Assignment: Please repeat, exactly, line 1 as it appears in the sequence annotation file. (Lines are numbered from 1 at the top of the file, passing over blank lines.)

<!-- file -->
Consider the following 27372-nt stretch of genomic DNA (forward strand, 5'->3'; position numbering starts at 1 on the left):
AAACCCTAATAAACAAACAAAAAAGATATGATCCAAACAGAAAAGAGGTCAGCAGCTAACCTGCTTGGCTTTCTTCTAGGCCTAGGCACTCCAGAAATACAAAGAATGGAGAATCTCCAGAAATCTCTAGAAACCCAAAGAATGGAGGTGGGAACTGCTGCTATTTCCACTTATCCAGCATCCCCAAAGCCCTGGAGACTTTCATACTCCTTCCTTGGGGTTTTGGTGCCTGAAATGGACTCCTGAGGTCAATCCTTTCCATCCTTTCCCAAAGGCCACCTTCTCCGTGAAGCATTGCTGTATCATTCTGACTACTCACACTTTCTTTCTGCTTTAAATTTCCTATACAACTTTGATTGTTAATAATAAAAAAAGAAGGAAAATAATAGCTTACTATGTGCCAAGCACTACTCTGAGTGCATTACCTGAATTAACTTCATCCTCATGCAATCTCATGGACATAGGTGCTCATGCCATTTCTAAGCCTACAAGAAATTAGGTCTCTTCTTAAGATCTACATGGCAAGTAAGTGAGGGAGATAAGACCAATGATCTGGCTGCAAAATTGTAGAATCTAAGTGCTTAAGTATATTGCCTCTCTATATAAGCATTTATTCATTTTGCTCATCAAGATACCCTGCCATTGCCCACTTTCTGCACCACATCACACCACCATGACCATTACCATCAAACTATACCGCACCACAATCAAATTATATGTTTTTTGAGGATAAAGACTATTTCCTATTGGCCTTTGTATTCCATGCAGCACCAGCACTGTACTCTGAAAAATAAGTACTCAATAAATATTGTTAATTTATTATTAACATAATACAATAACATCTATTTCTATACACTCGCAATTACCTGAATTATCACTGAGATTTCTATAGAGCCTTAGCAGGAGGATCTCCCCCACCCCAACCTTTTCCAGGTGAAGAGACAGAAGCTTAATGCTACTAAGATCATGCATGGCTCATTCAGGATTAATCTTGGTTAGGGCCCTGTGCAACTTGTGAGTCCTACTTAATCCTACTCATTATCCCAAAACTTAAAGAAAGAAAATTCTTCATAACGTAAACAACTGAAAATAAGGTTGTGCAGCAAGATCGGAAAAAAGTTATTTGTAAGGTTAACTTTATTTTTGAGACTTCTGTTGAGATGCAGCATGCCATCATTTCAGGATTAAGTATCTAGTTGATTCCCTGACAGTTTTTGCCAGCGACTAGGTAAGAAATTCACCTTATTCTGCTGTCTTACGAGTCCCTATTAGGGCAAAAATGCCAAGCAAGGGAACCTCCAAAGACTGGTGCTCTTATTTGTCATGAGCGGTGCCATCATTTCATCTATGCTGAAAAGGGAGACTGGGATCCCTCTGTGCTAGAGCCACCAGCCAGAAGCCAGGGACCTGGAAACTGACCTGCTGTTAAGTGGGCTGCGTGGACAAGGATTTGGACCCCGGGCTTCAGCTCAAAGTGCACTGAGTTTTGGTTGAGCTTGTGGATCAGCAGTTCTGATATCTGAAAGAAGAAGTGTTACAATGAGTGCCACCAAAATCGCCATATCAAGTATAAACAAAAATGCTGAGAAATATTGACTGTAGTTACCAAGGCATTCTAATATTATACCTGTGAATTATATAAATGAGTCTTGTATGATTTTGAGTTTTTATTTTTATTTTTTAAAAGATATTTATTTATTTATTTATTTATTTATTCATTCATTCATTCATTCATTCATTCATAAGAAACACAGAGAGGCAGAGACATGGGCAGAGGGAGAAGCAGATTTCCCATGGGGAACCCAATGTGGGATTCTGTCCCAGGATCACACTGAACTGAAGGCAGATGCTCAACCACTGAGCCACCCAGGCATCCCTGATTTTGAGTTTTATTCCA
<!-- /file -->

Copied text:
Consider the following 27372-nt stretch of genomic DNA (forward strand, 5'->3'; position numbering starts at 1 on the left):